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Military service leavers - who's thought about fostering?

Posted: 23/05/2014
By: JoDennis
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Being in the Military teaches you many qualities - self-discipline, patience, communications, leadership and man-management to name a few... There are lots of ways these skills can transfer to civvy street, but who's considered fostering as one of them?

Leaving the armed forces to find employment is tough - and an even bigger challenge with national unemployment levels reaching their highest over the last decade. While there are a wealth of career paths open to servicemen and women (and their partners), fostering vulnerable children and young people is often overlooked.

Transferrable skills
While fostering is far removed from a life on the frontline, it can set military families up with the transferrable skills they need to offer a loving, secure home to really troubled children.

Having already learned how to:

- triumph over adversity
- achieve objectives against all odds
- think on their feet and work as a team
- diffuse difficult situations
- adopt sensitivity and diplomacy
- use practical ways to manage behaviours

...training and serving in the forces is often a perfect foundation for a caring role - in particular, helping to guide older children and teenagers through life choices and preparing them for adulthood.

Challenges and rewards
Fostering is tough and challenging - young people at times can display extreme behaviours and emotions related to loss, change and negative parenting.

They may have experienced extreme neglect, deprivation, physical, emotional or sexual abuse in their short lives already. And then they have to go and live with total strangers...

For every challenge, however, the reward is knowing that you've played a part in helping that child experience a safe environment where they feel supported and listened to. One that helps them to recover from their experiences and develop a positive sense of themselves.

Fighting for their rights
For highly-skilled former members of the Royal Navy, Army and Royal Air Force, mentoring young people to develop key skills, confidence and motivation is second nature.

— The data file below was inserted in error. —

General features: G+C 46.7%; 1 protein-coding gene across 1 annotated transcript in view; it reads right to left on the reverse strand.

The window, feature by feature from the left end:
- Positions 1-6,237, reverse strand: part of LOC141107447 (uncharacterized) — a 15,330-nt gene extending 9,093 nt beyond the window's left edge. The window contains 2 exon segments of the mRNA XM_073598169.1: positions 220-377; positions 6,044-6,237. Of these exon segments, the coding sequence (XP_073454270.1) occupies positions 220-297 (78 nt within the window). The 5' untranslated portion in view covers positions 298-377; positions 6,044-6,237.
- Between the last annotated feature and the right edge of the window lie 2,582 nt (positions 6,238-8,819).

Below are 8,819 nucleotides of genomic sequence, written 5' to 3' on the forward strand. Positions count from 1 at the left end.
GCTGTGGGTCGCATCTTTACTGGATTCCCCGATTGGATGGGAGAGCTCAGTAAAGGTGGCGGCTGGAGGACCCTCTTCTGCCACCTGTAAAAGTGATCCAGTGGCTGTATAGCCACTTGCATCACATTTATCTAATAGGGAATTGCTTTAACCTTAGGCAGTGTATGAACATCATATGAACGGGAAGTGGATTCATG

Being in the army is all about supporting one another; working as a team and looking out for each others' backs. Being a foster carer works on the same principles.

Foster carers are strong advocates for the young people they care for; always on their side, fighting for their rights and making sure their views are heard. It's also about protecting young people, so that they can recover from trauma and thrive and succeed in all aspects of life.

Permanent base
For many families, serving in the forces means living in married quarters (often just big enough for the family members you have), moving to different bases all over the world, and being away for months at a time.

While this transient lifestyle would not be suitable for fostering, for ex-servicemen and women with a permanent base to call home it most definitely would.

As a future career option, being a foster carer can offer ex-military families the opportunity for a dual income and long term employment working from home... As well as the chance to make an amazing difference to the lives of vulnerable children who really need it.

What's not to think about?
If you're thinking about becoming a foster carer, you can talk to our friendly, helpful team at Kasper. We're here to answer any questions you may have, before deciding whether fostering is right for you. Get in touch on 01227 275985 for an informal chat.